AAPS Recruitment In Mississippi

Author: 
Russell L. Blaylock, MD
Article Type: 
Report from the States
Issue: 
Spring 1996
Volume Number: 
1
Issue Number: 
1

Our first meeting to organize a state chapter of the AAPS began with no more than a handful of people. Most of those gathered in that small room had never heard of the Association of American Physicians and Surgeons. At least two of us had been long-time members of this tremendous organization, myself and Dr. Curtis Caine. Dr. Caine had been an AAPS member since the 1940s and was a member of the AAPS Board of Directors.

The physician who had arranged the meeting was a new member of the organization; so as a member for the past 20 years, I was asked to speak about the organization’s history and accomplishments. I told the physicians gathered there I had never been associated with a group of people more dedicated to virtuous principles than were the members of the AAPS. From the very beginning, the AAPS has fought for the preservation of the patient-doctor relationship. Over the years, the AAPS has never wavered or shied away from any battle, large or small. The AAPS is dedicated to individual liberty, the free enterprise system, limited government, and the rule of law.

At this point, the first question asked was, “Is this just another organization that complains and tells us how bad things are, or do they actually do something about the problems?” I told them what most impressed me about the AAPS and its leadership is that they not only educate, but they are involved in solution making and fighting the important battles. I pointed out to them it was the AAPS that filed the lawsuit that forced Hillary Clinton and her socialist minions to hand over the secret files of the infamous Clinton Health Care Task Force, and not the AMA or any other group claiming to represent America’s physicians and their patients.

After this introduction, we had more than half of those present join. Soon, word of our efforts began to spread, and our second meeting filled the room! Again, we repeated the message. But this time, we told them our chief goal would be to implement Medical Savings Accounts (MSA) for Mississippi. This meeting became an educational meeting about the dangers of managed care and the advantages of MSAs and we had their attention.

Next, I knew we needed to demonstrate to our new members we were an action group that could effect positive results. For our third meeting, we invited the Governor’s Chief of Staff and the Chairman of the Insurance Committee. They both addressed the group and let us know the Governor was supportive, and that Mississippi was one of six states having MSA enabling legislation.

Following this meeting, I invited an executive from the Golden Rule Insurance Company to address the group. He did a splendid job. Everyone in attendance was convinced of the value of MSAs. By now, word about our organization and its activities was spreading across the various hospital staffs. Membership continued to grow.

To consolidate our efforts and to encourage potential members, we put together a star-studded MSA program in December, 1995. Our guest speakers included a popular freshman congressman, the Governor’s Chief of Staff, the Chairman of the Insurance Committee, Mr. Patrick Rooney, Chairman of the Golden Rule Insurance Company, and a CPA who works directly with MSA insured businesses. We advertised the meeting in the local paper, on local news stations, and on talk radio. The program was an overwhelming success!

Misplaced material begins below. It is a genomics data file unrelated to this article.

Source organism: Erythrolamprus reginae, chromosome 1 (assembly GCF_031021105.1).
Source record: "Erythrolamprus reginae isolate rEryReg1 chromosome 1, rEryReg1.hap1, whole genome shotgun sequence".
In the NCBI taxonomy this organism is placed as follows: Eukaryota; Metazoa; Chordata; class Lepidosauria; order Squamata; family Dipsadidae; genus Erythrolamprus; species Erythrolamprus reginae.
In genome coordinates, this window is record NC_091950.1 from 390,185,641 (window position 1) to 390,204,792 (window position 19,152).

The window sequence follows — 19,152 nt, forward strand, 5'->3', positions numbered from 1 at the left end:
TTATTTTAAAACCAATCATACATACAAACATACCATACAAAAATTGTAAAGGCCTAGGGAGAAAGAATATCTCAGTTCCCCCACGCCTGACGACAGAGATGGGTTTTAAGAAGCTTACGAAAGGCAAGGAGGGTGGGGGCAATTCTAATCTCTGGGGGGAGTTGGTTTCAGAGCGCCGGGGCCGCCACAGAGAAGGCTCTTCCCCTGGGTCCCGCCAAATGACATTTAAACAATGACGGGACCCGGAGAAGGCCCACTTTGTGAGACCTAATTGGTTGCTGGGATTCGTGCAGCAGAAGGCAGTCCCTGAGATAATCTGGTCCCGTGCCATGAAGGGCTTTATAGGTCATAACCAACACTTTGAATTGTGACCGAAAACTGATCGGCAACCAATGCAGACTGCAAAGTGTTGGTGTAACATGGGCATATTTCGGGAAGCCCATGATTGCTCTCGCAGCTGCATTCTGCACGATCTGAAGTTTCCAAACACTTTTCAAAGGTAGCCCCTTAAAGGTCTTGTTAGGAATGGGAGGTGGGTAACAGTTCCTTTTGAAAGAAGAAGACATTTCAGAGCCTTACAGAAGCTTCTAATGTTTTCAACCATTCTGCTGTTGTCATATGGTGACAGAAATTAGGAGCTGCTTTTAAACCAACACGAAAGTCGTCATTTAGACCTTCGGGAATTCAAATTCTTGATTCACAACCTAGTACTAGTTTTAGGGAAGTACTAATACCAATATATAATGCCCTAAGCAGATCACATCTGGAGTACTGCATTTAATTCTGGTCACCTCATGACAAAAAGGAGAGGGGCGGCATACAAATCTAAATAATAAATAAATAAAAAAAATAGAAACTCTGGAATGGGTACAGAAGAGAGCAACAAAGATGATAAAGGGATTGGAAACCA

What all of this has accomplished is to demonstrate to the physicians in our state that we are getting things done. We work with the state medical association and other ancillary medical societies to increase our strength. The state affiliate of the National Federation of Independent Business has been a source of tremendous help to us.

My primary recommendation to physicians in other states is to select a small group of physicians who are willing to work hard and make important contacts among business leaders, politicians, and media personalities. Stay in constant contact, and meet frequently. Work out carefully constructed plans of actions and concentrate on no more than one or two areas, such as tort reform or MSAs.

When we first began this endeavor, several of our state board members agonized over how to recruit new members. I told them repeatedly, if you show physicians you are an effective organization that can accomplish major goals, you will automatically attract members. They will come to you. In Mississippi, this has proven to be true.

Have we been successful? I think so. Recently, in his “State of the State” address, the Governor of Mississippi publicly endorsed medical savings accounts, and encouraged the inclusion of state employees in the plan!

Russell L. Blaylock, MD, is a neurological surgeon in Jackson, Mississippi. He is currently serving as President, Mississippi State Chapter of the AAPS. His address is 9 Lakeland Circle, Jackson, MS 39216.

Originally published in the Medical Sentinel 1996;1(1):30-31. Copyright©1996 Association of American Physicians and Surgeons (AAPS)

 

 

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